In this scene, Li goes to the hospital where Qiao Qiao is being kept so that he can see her. However, he looks through a photo book beside her bed stumbling upon photos of her during chemotherapy and consequently leaves before she wakes up. He begins to cry and walks back to his car, so that he can return home but instead finds a crowd waiting for him to move his car. It is in these two moments, that the emotions described the five stages of grief come to life in A Wedding Invitation. In this scene, Li comes to the realization that Qiao Qiao is going to die and the emotional realization of death is explored by Oh. Li’s emotional transitions from isolation to depression in the first half of the scene and from depression to acceptance in the second half of the scene follows the progression of the five stages of grief.
The scene starts when Li enters the hospital room that Qiao Qiao is being kept in. Ironically, he is completely dark when he enters the room, mimicking his ignorance as he has been “kept in the dark,” but more light is directed towards him once he enters the room. Once the first eye line shot shows Qiao Qiao’s face, a non-diagetic piece of music begins with a wide range of notes indicating the flux of emotions that Li is feeling as he sees her in hospital attire. After he has opened the photo book, the music becomes louder and features mainly violins, but it also gives the scene a much more dark and depressing tone. As he is looking through the photo book, reaction shots show Li’s sadness and guilt.
Oh uses numerous techniques in order to emphasize the theme of grief in the second half of the scene as well. First and foremost, a sad non-diagetic piece of music is playing that has carried over from the previous half of the scene where Li visits Qiao Qiao at the hospital, serving to connect the two scenes emotionally. This music in particular, creates a heavy emotional overtone and very much resembles Li’s emotions at this time. It is comprised mainly of violins and the music itself is tumultuous but downbeat at the same time. At the end of the scene, it takes on a much more comforting tone as bells come in while Li Xing collapses to the ground at the end of the scene.
As he leaves the hospital, Li is quickly oriented within the shot since his car is creating a traffic jam outside of the hospital where Qiao Qiao is being cared for. It does more than orientate the scene though; it symbolizes Li’s own “mental street,” or his thought process, at this moment. He has stopped thinking, and only has Qiao Qiao on his mind as the world around him continues to move on. It is clear that Li is grieving and trying cope with the imminent death of his future wife. One way he seems to do this, is by asking the bystanders to hit him. It seems odd at first; but it is to mirror the pain that Qiao Qiao has gone through and represents Li’s yearning for punishment out of grief and guilt.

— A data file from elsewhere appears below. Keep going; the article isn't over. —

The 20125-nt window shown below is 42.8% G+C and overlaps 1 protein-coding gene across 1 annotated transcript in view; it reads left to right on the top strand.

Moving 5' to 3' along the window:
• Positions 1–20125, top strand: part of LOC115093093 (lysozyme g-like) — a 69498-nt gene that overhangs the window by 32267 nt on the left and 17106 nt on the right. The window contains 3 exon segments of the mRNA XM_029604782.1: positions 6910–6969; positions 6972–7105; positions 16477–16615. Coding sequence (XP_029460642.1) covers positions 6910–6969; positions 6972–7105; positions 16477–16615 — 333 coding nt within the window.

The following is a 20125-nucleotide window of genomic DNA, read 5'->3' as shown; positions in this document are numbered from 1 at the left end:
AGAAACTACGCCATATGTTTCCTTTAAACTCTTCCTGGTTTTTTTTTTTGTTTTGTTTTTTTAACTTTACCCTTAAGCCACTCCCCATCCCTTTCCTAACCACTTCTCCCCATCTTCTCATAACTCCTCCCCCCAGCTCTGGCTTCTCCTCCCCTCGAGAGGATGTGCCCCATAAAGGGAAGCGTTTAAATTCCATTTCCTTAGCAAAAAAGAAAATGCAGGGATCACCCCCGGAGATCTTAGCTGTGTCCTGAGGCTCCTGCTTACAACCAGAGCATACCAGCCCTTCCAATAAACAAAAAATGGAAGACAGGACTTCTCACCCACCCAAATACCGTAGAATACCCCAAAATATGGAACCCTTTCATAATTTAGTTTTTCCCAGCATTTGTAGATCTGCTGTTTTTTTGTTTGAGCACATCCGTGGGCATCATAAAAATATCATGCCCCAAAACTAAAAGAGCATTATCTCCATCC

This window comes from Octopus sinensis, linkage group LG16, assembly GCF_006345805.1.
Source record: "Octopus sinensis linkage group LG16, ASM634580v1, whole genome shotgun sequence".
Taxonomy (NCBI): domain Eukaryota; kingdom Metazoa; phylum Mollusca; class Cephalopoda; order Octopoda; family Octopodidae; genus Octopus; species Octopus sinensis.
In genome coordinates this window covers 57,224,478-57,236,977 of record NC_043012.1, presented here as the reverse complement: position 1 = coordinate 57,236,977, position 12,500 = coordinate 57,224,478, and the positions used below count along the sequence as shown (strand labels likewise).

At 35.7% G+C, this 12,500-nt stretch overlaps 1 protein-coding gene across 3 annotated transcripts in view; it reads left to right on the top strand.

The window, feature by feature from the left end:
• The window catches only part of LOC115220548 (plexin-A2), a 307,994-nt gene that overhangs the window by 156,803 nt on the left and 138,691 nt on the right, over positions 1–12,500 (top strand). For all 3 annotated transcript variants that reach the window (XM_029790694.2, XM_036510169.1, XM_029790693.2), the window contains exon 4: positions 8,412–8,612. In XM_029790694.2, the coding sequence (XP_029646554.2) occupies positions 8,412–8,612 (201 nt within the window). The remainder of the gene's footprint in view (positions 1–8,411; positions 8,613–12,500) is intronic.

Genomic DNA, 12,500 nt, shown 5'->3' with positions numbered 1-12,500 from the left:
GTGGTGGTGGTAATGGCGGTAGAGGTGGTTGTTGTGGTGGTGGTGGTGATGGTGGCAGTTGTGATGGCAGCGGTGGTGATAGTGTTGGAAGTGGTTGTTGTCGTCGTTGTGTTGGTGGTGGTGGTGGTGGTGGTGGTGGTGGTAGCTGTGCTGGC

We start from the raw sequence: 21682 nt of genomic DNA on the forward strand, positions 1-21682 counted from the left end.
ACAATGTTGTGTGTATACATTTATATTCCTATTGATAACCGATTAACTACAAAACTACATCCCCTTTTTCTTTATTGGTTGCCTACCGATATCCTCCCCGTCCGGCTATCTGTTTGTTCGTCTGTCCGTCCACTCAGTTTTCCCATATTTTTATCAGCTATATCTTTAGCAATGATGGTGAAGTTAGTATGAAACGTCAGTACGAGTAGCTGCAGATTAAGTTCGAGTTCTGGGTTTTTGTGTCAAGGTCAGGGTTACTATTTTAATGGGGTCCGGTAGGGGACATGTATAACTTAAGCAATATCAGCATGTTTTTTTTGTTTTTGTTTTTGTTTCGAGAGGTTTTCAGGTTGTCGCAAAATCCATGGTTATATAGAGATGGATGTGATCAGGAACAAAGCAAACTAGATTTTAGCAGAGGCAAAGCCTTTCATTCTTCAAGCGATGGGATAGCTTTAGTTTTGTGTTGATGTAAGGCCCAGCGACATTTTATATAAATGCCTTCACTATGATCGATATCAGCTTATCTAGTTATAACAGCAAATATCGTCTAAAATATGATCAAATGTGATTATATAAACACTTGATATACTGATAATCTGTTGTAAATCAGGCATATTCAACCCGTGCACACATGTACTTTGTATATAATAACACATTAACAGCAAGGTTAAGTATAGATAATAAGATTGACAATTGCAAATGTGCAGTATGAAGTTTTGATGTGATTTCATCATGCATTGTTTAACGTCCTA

Li’s emotions are also emphasized with lighting and camera techniques. During the entire scene, tears are highlighted on Li’s face as Oh uses a close shot to blow up Li’s face and the high key lighting reflecting off of his tears contrasts against the darkness of the night. The close shot also makes it clear how Li is feeling, as his face, its contractions, and the emotions associated with them are the only image in the frame. Blood is also highlighted in the corners of his mouth since he asked the bystanders earlier in the scene to hit him symbolic of self-inflicted pain. As the scene ends, it becomes clear that Oh was using a handheld shot. The shaking of the camera in contrast to a normal shot helps embody the emotional instability of Li throughout the scene as he stops to realize his grief.
A Wedding Invitation shows the emotional transition of Li from isolation, to depression, and lastly to acceptance. At first, Li is unaware that Qiao Qiao has had stomach cancer for the past five years until he talks to Mao Mao and then goes to the hospital. After seeing her, Li moves into the depression stage composed of regret and sadness. It is when Li finally as he falls to the ground next to his car, that he has accepted the fact that Qiao Qiao is going to die. Therefore, this scene reflects the concept of the five stages of grief as exemplified by Li.